Mixed results for challenges to new Indiana e-liquid law

INDIANAPOLIS -- Federal judges in Indiana issued disparate rulings Thursday over the state's new law regulating the manufacture of e-liquids used in electronic cigarettes.

Early in the day, U.S. District Judge Sarah Evans Barker denied a request for an injunction against the law filed by Legato Vapors LLC of Kentucky.

The company argued that a section of the law requiring manufacturers contract with a security firm was so narrowly written that only one company in the United States – Mulhaupt's, in Lafayette – meets the criteria.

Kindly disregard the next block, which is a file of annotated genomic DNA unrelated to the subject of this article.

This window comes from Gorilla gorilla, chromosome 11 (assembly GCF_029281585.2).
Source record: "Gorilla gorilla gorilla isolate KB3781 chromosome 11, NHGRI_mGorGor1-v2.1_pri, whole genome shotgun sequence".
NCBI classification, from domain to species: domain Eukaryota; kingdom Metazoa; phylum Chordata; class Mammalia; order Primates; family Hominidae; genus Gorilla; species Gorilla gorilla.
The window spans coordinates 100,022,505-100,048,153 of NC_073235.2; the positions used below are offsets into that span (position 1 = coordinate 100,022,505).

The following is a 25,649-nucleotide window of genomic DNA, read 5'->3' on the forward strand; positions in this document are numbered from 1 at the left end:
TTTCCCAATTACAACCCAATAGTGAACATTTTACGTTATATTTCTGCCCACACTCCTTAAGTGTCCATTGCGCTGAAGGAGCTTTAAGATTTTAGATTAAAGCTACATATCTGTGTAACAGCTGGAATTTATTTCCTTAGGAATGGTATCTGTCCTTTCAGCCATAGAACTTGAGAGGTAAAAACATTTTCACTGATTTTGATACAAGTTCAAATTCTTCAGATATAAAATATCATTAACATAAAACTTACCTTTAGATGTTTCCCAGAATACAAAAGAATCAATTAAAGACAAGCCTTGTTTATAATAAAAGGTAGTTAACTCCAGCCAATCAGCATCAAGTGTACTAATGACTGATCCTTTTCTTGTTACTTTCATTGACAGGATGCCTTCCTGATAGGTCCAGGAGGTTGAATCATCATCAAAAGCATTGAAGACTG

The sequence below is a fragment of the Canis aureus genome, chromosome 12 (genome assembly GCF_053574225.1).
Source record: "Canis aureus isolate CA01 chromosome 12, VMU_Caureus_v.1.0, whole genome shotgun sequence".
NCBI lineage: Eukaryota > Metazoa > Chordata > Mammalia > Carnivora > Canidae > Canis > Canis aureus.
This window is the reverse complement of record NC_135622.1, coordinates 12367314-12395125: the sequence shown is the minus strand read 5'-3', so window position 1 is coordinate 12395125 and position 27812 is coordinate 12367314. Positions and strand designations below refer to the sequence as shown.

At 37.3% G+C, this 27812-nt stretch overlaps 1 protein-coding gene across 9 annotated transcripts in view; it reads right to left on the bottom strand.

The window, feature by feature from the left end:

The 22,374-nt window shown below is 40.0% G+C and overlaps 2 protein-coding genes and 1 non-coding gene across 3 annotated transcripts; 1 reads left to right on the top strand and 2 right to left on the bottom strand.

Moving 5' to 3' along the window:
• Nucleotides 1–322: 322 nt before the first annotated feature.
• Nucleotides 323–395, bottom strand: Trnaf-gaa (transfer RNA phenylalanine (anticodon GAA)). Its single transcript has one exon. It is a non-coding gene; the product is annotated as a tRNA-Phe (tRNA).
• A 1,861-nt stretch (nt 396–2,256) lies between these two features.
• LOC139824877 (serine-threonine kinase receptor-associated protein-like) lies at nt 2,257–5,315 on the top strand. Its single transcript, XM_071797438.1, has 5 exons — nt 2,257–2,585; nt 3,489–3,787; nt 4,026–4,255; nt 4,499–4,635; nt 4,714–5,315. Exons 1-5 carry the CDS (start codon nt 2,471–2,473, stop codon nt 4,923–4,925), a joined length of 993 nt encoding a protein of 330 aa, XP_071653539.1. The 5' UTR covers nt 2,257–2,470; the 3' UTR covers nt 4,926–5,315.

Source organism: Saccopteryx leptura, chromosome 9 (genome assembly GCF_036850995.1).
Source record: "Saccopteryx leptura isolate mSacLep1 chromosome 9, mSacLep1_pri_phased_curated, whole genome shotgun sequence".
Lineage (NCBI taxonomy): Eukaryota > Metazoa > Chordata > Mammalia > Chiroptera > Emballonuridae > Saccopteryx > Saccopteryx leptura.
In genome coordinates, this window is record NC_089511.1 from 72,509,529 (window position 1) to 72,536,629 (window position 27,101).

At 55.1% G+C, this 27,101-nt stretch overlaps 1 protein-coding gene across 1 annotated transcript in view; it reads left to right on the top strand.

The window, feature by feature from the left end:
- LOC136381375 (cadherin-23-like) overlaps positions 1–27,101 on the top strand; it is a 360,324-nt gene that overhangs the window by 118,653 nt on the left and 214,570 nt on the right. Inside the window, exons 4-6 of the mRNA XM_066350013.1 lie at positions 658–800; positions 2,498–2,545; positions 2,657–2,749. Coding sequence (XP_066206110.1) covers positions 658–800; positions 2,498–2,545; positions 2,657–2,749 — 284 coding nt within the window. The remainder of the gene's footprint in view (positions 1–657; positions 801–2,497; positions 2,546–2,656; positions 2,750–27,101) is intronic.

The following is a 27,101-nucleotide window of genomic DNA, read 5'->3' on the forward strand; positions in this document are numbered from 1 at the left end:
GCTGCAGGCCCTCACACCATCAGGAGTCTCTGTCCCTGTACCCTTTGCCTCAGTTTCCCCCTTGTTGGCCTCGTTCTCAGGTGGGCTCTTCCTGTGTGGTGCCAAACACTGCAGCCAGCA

Barker found that the law does not violate the Dormant Commerce Clause, Equal Protection Clause or Indiana Constitution, and therefore should be allowed to stand.

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A separate lawsuit against the Indiana Alcohol and Tobacco Commission found more success with Chief Judge Richard L. Young, of the United States District Court for Southern Indiana.

The lawsuit, brought by Goodcat LLC of Naples, Florida, claimed that the company contracted with multiple security firms to meet the stringent requirements of the law, but was still denied a permit by the ATC anyway.

Young agreed with Goodcat's request to issue a temporary restraining order on enforcement of the law through July 14. The restraining order only applies to Goodcat, however.

The new e-liquid regulation is set to go into effect July 1.

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